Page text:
When Butler Bass relates the story of a church that turned itself around by using its imagination to create something new to laypeople in non-professional settings, people cry. By listening to that church's story, they are enabled to see past the surface. The story lifts them above the thick level of cultural haze and helps them imagine a better, different way of being church. People want to soar above the smog (escape the "Matrix"). They want to see. They want to find an enchanted world.

Our God-given creative imagination enables us to go beyond the mundane acceptable way of doing things according to the world and to create a sacred place of doing and being church that embodies the enchantment of the Christian story in the practices of faith. The pastor's imagination and the congregational imagination must work together to make the vision a reality.

This is not a fantasy, pie-in-the-sky thinking. There are mainline congregations that are doing the imaginative work and are growing---they are seeing beyond the haze. Butler Bass is writing about what is already going on at the congregational level at these churches and she is trying to understand what's going on.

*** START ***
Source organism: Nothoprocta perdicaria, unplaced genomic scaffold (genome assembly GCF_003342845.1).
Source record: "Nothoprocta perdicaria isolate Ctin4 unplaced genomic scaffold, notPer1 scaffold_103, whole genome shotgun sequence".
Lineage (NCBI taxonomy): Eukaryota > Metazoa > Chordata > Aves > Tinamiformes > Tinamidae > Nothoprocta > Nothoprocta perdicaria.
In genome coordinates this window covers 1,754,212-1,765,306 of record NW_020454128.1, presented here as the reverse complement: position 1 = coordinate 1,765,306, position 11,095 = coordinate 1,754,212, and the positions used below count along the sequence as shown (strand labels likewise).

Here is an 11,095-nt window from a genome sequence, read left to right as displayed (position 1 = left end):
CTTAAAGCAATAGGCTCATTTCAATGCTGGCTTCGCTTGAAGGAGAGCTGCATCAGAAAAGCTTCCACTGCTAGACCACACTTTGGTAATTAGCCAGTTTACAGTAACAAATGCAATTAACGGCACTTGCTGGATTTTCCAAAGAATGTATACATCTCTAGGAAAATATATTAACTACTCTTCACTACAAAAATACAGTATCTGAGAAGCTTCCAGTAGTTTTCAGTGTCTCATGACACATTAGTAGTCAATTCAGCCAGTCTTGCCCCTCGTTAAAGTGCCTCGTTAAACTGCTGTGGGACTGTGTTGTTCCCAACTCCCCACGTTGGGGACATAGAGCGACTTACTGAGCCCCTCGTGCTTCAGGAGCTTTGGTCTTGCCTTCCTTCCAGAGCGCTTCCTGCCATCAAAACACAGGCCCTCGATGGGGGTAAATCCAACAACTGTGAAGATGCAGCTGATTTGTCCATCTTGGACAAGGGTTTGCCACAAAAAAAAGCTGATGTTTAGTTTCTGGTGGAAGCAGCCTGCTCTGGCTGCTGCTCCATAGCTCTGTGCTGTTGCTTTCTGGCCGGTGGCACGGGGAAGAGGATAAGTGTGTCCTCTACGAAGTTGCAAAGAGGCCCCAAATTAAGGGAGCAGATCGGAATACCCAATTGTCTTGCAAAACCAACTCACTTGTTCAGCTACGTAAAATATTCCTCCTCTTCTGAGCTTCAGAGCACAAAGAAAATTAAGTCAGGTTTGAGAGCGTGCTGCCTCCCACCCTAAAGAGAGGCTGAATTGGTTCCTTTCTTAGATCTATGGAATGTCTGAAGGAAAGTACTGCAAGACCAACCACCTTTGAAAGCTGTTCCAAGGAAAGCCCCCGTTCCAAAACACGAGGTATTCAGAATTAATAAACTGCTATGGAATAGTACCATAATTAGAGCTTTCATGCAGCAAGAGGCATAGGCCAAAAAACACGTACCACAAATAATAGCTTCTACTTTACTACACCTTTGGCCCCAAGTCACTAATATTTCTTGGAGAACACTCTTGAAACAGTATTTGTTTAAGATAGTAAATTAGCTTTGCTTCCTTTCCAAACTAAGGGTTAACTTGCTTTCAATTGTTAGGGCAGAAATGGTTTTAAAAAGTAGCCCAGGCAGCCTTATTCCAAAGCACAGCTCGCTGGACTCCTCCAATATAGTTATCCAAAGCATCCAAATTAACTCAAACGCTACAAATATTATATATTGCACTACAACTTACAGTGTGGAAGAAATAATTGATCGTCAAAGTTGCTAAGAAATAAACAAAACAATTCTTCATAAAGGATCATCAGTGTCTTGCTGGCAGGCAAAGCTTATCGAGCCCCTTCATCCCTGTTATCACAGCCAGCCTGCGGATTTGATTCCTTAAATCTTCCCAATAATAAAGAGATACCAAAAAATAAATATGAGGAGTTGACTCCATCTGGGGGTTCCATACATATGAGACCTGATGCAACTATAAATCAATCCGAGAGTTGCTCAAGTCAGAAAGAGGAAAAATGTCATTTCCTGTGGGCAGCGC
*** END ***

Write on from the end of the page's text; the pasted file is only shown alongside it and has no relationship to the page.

In narrative theology, people make the stories of the Bible their own. Our true story is our authentic identity given to us by God. We use our imagination to engage with the story to make it a reality. However, most theologians (and other church professionals) forget that it is in congregations that Christian community happens and where the ideas become reality; where the ideas are shaped into reality.

Each congregation has its own unique story. It is not cookie-cutter stuff! A congregation's story is essential---the more intentional a congregation is about its story (and the more honest, authentic, and coherent as well), the more likely it is to be a place of vital traditioning and practice. Listening to stories and telling stories helped us to be human (to tap into the infinite as Huston Smith would say).